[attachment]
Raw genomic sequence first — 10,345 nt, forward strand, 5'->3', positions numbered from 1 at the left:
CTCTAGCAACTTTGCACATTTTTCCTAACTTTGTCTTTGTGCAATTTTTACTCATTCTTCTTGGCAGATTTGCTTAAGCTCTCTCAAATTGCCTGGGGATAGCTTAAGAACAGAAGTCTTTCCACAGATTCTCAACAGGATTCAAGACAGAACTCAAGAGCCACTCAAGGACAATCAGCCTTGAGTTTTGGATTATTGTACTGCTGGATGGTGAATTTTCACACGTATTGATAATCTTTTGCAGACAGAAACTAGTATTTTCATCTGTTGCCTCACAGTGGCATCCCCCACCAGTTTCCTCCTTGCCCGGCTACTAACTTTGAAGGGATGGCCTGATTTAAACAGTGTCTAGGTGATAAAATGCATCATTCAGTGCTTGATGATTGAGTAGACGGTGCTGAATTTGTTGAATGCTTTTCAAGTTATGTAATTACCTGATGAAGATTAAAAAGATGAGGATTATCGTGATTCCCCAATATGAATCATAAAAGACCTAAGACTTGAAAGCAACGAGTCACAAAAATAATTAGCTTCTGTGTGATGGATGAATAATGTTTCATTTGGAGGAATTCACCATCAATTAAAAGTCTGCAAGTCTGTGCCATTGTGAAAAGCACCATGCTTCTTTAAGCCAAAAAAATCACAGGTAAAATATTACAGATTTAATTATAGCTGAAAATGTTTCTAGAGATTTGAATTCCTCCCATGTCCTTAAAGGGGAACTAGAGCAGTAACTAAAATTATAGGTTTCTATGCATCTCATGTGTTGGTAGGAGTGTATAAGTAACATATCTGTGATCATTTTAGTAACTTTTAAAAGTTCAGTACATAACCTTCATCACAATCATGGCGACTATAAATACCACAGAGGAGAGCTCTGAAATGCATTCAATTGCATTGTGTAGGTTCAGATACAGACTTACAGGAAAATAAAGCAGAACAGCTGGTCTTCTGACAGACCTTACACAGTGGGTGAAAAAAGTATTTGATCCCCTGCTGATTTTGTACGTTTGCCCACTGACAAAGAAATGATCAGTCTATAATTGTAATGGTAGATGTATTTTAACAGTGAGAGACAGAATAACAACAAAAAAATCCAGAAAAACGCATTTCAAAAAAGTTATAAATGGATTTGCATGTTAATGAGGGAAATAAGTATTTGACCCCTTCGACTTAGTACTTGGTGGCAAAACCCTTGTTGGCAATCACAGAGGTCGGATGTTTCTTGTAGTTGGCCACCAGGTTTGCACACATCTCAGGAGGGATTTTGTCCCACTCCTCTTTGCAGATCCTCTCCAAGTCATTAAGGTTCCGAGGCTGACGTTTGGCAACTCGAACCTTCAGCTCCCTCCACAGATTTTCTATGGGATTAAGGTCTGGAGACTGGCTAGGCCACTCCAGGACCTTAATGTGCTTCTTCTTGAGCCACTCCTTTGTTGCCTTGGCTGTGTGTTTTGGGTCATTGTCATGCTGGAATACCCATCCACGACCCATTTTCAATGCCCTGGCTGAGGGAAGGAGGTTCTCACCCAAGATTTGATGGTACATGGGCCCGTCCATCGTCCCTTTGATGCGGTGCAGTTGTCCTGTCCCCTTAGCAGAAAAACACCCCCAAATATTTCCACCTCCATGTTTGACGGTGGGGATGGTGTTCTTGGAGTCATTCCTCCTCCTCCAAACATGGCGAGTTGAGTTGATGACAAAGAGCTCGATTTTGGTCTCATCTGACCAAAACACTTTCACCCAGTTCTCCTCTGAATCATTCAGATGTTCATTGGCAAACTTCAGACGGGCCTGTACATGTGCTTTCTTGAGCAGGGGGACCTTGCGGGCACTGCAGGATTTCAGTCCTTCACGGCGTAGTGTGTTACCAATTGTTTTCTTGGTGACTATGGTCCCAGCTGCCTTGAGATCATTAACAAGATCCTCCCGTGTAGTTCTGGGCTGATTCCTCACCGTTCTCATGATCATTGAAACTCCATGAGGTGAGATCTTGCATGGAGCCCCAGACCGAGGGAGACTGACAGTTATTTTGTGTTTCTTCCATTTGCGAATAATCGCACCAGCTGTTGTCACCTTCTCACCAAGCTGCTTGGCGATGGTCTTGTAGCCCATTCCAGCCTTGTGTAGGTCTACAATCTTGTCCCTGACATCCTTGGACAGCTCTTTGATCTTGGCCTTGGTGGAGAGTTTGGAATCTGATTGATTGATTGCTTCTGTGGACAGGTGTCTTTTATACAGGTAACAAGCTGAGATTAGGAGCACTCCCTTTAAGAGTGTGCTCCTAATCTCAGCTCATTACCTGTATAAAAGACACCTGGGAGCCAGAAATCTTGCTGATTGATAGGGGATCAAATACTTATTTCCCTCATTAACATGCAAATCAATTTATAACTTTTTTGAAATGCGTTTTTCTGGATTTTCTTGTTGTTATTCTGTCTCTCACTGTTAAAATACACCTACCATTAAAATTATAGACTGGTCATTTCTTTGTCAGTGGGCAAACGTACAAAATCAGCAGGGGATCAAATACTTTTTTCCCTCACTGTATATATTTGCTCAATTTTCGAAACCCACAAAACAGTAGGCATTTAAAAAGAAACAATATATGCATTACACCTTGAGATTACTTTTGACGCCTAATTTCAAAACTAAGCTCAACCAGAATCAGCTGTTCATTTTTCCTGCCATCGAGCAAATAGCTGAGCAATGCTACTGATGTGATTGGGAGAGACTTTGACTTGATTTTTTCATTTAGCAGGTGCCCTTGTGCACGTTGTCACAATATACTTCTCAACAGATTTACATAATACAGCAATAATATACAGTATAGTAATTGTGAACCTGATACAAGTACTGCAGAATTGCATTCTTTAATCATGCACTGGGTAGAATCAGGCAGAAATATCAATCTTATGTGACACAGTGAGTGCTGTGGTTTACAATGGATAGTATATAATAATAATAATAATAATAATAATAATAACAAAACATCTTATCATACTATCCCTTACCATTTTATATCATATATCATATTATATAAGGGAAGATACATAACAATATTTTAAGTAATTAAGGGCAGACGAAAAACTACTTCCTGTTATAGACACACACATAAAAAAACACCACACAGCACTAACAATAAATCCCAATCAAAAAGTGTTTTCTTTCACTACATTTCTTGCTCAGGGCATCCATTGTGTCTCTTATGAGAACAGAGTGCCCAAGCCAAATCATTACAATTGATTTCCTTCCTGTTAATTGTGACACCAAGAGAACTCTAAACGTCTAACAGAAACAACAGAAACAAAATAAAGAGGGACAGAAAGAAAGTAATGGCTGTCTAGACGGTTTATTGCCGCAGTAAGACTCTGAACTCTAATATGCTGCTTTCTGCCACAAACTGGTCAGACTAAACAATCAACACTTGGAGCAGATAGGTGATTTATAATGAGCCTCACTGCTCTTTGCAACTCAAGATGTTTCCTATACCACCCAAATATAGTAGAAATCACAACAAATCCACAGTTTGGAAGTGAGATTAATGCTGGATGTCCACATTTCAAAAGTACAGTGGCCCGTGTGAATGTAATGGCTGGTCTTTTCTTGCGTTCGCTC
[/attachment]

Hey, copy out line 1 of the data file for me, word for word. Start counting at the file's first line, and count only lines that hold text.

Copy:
Raw genomic sequence first — 10,345 nt, forward strand, 5'->3', positions numbered from 1 at the left: